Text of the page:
How do you make a strategist?
| Jess Barrett | Digital Strategist |
You get Jordan Belfort and Salvadore Dali to have a baby. Then you need to make sure Bono gets involved somehow in the rearing of said baby.
It’s a simple formula, really.
Alternatively, you could just find someone who can wear the many hats of any brand account. Someone who does not only understand, but also empathises with the client-needs-driven accounts person or the awards-and-aesthetics-driven creative. This person also needs to be able to bring in a few outside hats, in order to champion the needs of the consumer; ultimately ensuring a fine balance between the three.
A digital strategist on the other hand is often taken for someone who has the capability to do all of the above and also possess the ability to recite both Twitter’s source code and penetration rate amongst single, 36-year-old cat-owners at any given moment.
And its true. Digital strategists do need to be channel experts, but not in the way most would think.
Great traditional advertising campaigns are not founded on the insight that billboards are lattice steel structures supported by columns and the best TVC concepts did not begin with a lengthy discussion about anodes and cathodes.
And yet, this is the type of logic that is applied to digital channel planning. Ultimately, it is this way of thinking about and approaching digital strategy that will serve to make all digital strategists disposable. It’s not a skill to know that Facebook is a social networking platform comprised of profile pages, newsfeeds and status updates, or that Twitter is a microblogging platform that allows one to publish content within a 140 character limit.
So why do we still seek to understand how a platform functions rather than why it functions, knowing that the sad result is often an ATL copy and paste job executed within the parameters of a digital platform?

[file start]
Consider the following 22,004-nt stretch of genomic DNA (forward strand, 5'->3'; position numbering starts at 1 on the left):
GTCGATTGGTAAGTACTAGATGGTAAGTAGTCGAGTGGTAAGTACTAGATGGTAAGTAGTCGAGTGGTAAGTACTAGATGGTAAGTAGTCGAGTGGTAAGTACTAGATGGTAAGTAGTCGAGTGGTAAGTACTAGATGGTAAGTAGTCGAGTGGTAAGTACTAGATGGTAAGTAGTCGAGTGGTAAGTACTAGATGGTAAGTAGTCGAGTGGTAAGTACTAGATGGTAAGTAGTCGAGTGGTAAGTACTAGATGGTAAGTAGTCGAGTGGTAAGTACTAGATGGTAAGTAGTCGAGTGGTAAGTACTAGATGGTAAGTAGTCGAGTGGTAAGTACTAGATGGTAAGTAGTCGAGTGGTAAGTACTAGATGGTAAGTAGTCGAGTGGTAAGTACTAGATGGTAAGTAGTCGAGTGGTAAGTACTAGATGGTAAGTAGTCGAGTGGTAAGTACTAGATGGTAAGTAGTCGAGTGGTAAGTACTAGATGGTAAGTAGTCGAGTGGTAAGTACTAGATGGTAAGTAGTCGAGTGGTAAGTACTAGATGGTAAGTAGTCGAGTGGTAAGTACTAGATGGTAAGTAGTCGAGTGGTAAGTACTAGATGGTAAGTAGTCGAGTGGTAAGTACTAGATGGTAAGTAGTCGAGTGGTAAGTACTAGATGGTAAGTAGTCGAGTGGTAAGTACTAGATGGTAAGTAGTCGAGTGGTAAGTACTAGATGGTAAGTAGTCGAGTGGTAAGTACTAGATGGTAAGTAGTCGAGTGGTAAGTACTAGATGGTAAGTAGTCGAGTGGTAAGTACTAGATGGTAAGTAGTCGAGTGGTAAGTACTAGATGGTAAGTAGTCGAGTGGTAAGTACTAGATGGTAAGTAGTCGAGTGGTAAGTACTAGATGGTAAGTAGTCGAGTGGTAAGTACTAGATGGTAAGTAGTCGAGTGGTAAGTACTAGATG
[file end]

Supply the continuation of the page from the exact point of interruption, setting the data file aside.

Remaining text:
When we seek to understand the motives and beliefs that exist within a digital target audience above the technical workings of the platforms that this target audience can be found on, we can begin to see the complexities involved in the psychology of the Internet and this in turn leads the way for brands to offer a truly relevant and resonate experience to their consumers.
Channel agnosticism, in theory, allows for the development of the best possible idea, not the best possible idea for a predefined channel. We know that great ideas come from great insights. Hence, the importance of strategy. A great strategist is able to uncover a fundamental truth that unlocks a new way of thinking, creates a new reality, or shows a connection between two constructs which were previously only examined in isolation to one another. A great digital strategist is then able to create executional iterations of that idea specific to a digital platform. The argument is however, that creating that specificity is not about pasting it into the platform in a format that fits within the platform on a technical level. That is important, of course, but an idea that is executed well within a digital environment is an idea that has been applied from a human perspective, not a functional one.
Imagine the doors that open when one stops seeing Youtube as a video repository and starts seeing it through the eyes of a sixteen-year old girl. Suddenly it’s not just a video repository. It’s a potential pathway towards celeb status, towards fame, towards the world of Youtuber-ing.
Facebook is not a platform for a brand to earn fans, pay to reach those fans and feedback on success via engagement metrics. Rather, it’s a make or break for millions of people’s confidence and loneliness; where self-worth is measured on how many likes one’s profile pic gets.
And Instagram is someone’s other life, their filtered life, the one they wish they really had. It certainly isn’t somewhere for a brand to house their ‘visual stories’.
Digital is not just another set of media for brands to reach their consumers. After all, a variety of psychoses exist purely because the Internet does. You can’t really say the same for TV, radio or magazines. Surely this is indicative that we’re dealing with something far more complex, something that requires us to understand how and why people use it if we truly want to get the best out of it. Ultimately, it means that digital strategists need to wear a fourth hat; a digital-centric-behaviour-driven. An anthropologist’s hat.
Side note. Remember Rule #42 — Nothing is Sacred. When you begin your quest to understand how and why people use the Internet, I highly recommend that you go incognito.
Jess Barrett — Digital Strategist
Originally published at publicismachine.tumblr.com.